Using GTFS Data to Generate Bus Routes with Travel Time

Using GTFS Data to Generate Bus Routes with Travel Time


Recently, Azavea’s Data Analytics team was tasked with developing a GIS tool for the Delaware Division of Parks and Recreation to analyze level of service for the state’s recreational system. The goal of the project was to better understand what populations are being served by the system currently, and what areas are under-served. To equitably serve the people of Delaware, it’s only fair to consider all modes of transportation — such as walking and public transit, and this made the analysis much more complex. Basically, we needed to set up a tool that allows the DPR’s GIS department to input the type of recreation (such as playgrounds, basketball courts, swimming pools, etc.), buffer around those locations and summarize the population within those buffers. See our June newsletter for a detailed description of our model to distribute population.

We already knew that it makes sense to use travelsheds for this analysis, rather than the standard GIS buffer around a point. For this, we leveraged the Service Area analysis of the ArcGIS Network Analyst extension. The Service Area analysis will generate a polygon around a traversable feature, such as a street centerline, with a cost attribute such as time or distance as a parameter. This way, the DPR can generate polygons based on different times and distances — say a quarter mile from parks by walking or a 15 minute drivetime. We were able to successfully use the Delaware Department of Transportation’s (DelDOT) street centerline as an input for the driveshed portion of the service area analysis. In addition, the DPR provided a walkable roads shapefile that contained a mix of a sidewalk shapefile and roads with a low speed limit for generating the walksheds.

However, developing an accurate transit network for the Service Area analysis to traverse proved to be much more challenging. As it stands right now, ArcGIS does not have a way to read General Transit Feed Specification (GTFS) into Network Analyst. That being said, there is at least one plugin moving in that direction. Co-created by Melinda Morang, Product Engineer at Esri, the GTFS_NAtools python script allows users to run schedule-aware network analyses right in ArcMap. One can select the time of day and day of week and generate service areas based on what is traversable on the transit network. After some exhaustive testing and developing a workflow around the tool, we decided that the workflow was actually a bit too complicated for what we were trying to do. DPR didn’t need a time of day specific service area, just something more generalized but still with a reasonable travel time estimate.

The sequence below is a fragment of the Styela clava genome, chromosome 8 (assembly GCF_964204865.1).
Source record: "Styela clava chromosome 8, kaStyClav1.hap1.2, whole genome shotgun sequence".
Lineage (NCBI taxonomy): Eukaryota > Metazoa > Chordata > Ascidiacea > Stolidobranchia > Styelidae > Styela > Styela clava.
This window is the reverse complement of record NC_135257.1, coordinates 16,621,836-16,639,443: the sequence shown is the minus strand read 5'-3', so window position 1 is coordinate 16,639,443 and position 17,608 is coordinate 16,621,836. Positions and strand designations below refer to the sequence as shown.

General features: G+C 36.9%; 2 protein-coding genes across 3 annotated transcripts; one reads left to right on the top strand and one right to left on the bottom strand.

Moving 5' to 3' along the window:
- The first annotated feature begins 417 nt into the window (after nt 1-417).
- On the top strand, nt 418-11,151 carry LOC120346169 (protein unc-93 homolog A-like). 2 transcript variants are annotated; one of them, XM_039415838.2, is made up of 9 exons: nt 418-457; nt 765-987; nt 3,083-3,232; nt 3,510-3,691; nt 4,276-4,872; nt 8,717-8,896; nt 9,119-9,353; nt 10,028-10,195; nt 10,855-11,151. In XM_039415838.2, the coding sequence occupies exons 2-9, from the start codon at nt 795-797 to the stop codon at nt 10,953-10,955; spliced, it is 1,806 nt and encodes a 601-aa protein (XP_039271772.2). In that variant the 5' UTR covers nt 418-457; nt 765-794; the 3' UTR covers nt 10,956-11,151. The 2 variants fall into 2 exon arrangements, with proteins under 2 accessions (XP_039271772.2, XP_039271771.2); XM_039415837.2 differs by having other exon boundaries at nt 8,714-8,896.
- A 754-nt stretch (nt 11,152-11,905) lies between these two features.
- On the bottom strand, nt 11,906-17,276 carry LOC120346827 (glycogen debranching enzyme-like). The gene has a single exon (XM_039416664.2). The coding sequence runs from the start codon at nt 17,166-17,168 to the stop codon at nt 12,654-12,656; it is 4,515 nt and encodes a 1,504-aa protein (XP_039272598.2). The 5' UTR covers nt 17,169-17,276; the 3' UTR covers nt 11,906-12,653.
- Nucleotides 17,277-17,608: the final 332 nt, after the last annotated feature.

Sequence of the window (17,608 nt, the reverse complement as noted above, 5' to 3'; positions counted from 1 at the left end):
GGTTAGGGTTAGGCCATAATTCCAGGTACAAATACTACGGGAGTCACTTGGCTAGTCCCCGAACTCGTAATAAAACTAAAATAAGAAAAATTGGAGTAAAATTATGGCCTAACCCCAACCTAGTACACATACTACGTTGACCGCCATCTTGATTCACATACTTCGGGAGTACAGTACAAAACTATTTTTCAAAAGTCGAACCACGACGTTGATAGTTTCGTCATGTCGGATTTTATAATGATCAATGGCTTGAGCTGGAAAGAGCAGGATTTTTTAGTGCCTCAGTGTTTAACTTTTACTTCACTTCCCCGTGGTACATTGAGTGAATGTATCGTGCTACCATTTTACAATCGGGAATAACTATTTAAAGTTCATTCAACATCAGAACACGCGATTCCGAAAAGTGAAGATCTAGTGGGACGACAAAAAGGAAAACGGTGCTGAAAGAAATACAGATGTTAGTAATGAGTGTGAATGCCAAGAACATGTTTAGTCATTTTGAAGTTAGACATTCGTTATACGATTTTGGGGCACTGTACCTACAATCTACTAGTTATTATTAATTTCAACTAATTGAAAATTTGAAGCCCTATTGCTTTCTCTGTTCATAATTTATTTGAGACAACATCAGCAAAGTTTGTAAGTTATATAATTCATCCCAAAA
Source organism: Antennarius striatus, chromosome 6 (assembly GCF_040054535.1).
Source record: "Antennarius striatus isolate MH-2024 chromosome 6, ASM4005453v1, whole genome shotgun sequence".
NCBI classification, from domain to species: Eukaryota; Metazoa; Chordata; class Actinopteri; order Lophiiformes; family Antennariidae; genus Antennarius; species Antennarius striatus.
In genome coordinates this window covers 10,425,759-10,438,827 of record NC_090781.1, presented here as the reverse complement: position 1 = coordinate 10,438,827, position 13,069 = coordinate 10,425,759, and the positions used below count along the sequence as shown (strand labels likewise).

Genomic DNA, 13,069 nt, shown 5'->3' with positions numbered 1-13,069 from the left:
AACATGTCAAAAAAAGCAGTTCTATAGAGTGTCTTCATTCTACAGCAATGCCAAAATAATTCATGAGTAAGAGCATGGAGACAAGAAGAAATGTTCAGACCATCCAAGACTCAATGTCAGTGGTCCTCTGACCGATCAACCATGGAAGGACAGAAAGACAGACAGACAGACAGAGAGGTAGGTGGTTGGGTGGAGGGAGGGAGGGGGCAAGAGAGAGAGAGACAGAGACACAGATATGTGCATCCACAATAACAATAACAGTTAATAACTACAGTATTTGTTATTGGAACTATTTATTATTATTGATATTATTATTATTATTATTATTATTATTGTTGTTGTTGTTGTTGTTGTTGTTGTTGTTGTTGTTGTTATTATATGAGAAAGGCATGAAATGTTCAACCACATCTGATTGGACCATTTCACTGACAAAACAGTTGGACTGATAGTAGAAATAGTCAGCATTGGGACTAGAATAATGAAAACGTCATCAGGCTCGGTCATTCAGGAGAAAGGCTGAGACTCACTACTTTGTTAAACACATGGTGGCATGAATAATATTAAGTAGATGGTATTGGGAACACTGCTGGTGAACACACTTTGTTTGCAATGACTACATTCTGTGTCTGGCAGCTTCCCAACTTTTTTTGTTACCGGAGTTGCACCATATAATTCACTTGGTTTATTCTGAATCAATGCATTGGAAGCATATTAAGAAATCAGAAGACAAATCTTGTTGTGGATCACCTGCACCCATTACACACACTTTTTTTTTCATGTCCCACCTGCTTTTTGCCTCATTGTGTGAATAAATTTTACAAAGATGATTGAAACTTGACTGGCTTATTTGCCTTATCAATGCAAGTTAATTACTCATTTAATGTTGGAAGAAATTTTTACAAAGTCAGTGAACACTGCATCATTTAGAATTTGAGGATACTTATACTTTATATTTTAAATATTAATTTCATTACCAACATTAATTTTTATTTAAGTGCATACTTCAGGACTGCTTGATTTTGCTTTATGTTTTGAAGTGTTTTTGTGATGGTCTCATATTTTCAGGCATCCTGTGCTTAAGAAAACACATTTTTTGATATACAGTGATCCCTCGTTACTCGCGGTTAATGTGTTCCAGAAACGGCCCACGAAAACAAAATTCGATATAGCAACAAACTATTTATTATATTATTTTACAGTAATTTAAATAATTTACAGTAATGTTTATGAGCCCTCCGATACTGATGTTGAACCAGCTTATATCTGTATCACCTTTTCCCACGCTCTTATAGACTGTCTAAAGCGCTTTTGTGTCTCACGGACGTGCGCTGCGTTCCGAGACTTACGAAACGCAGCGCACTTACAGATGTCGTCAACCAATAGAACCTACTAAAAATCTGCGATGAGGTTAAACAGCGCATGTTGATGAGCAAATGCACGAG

Therefore, our team decided we would download the GTFS data and hardwire it into a transit network dataset. The first step would be to convert the GTFS data, which comes in the form of several comma-delimited text files, into a readable shapefile for an ArcGIS Network Dataset. Luckily, there’s already a great tutorial on how to do this. It only requires downloading the free ET GeoWizards toolbox, which every GIS Analyst should have at their disposal. Once finished, we ended up with a polyline for each individual bus route. However, it’s not quite ready to be consumed by Network Analyst. Since sometimes different bus routes use the same road, we had many coincident route segments. This creates a problem for the Service Area analysis in Network Analyst. The Service Area analysis locates an origin feature and creates a polygon around that feature by traversing the network dataset. When the origin feature for the service area is located along a route with coincident bus polylines, it only picks up one of the polylines and ignores the other features. This creates chunky and illogical service area polygons.

The solution we found was to flatten all the coincident bus polylines and create one bus routes polyline file that still maintained a best cost estimate of time for the Service Area analysis. In addition, we wanted to split the line at bus stops — that way service areas would be generated only around stops where people could actually get off the bus, rather than just along the line where bus riders cannot get on or off. The main challenge was to conflate bus travel times, which is maintained in the GTFS data, onto the bus routes. Since each bus route is divided into individual trips, we’d have to generalize the travel times a couple times to get what we wanted. Note that we used ET GeoWizards along the way, since some of the ArcGIS tools require more than the Basic (ArcView) license level. Though our toolbox for DPR is proprietary, we’re happy to share the methodology behind generating the bus routes with travel times. Here’s how to do it in 10 steps: